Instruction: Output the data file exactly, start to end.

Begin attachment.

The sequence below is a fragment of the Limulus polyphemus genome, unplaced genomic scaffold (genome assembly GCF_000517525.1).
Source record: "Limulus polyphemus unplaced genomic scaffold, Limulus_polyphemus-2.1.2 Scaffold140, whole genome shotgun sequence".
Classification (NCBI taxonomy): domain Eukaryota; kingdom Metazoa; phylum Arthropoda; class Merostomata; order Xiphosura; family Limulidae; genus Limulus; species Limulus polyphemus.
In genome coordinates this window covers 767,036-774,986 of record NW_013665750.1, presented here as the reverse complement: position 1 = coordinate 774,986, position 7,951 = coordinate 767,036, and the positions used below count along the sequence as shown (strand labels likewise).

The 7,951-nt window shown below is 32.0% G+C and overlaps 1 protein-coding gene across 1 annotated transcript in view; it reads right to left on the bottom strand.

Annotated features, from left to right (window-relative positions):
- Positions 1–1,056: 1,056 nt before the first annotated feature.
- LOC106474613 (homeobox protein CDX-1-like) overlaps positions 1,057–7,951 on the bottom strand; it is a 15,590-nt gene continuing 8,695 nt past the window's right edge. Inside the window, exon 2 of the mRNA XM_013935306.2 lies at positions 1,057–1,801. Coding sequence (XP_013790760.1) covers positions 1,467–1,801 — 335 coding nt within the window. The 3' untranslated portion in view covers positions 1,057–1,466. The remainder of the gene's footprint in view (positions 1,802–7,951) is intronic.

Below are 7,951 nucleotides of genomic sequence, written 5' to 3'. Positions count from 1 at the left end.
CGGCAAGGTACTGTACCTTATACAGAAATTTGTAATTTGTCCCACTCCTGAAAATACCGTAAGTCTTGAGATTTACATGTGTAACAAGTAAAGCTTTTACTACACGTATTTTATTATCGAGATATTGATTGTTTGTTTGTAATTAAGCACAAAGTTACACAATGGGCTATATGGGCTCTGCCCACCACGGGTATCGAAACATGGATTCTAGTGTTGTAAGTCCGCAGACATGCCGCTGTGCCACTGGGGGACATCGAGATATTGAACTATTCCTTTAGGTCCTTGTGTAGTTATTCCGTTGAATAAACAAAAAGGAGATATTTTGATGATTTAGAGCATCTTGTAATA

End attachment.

The sequence below is a fragment of the Limulus polyphemus genome, unplaced genomic scaffold (genome assembly GCF_000517525.1).
Source record: "Limulus polyphemus unplaced genomic scaffold, Limulus_polyphemus-2.1.2 Scaffold140, whole genome shotgun sequence".
Classification (NCBI taxonomy): domain Eukaryota; kingdom Metazoa; phylum Arthropoda; class Merostomata; order Xiphosura; family Limulidae; genus Limulus; species Limulus polyphemus.
In genome coordinates this window covers 767,036-774,986 of record NW_013665750.1, presented here as the reverse complement: position 1 = coordinate 774,986, position 7,951 = coordinate 767,036, and the positions used below count along the sequence as shown (strand labels likewise).

The 7,951-nt window shown below is 32.0% G+C and overlaps 1 protein-coding gene across 1 annotated transcript in view; it reads right to left on the bottom strand.

Annotated features, from left to right (window-relative positions):
- Positions 1–1,056: 1,056 nt before the first annotated feature.
- LOC106474613 (homeobox protein CDX-1-like) overlaps positions 1,057–7,951 on the bottom strand; it is a 15,590-nt gene continuing 8,695 nt past the window's right edge. Inside the window, exon 2 of the mRNA XM_013935306.2 lies at positions 1,057–1,801. Coding sequence (XP_013790760.1) covers positions 1,467–1,801 — 335 coding nt within the window. The 3' untranslated portion in view covers positions 1,057–1,466. The remainder of the gene's footprint in view (positions 1,802–7,951) is intronic.

Below are 7,951 nucleotides of genomic sequence, written 5' to 3'. Positions count from 1 at the left end.
CGGCAAGGTACTGTACCTTATACAGAAATTTGTAATTTGTCCCACTCCTGAAAATACCGTAAGTCTTGAGATTTACATGTGTAACAAGTAAAGCTTTTACTACACGTATTTTATTATCGAGATATTGATTGTTTGTTTGTAATTAAGCACAAAGTTACACAATGGGCTATATGGGCTCTGCCCACCACGGGTATCGAAACATGGATTCTAGTGTTGTAAGTCCGCAGACATGCCGCTGTGCCACTGGGGGACATCGAGATATTGAACTATTCCTTTAGGTCCTTGTGTAGTTATTCCGTTGAATAAACAAAAAGGAGATATTTTGATGATTTAGAGCATCTTGTAATA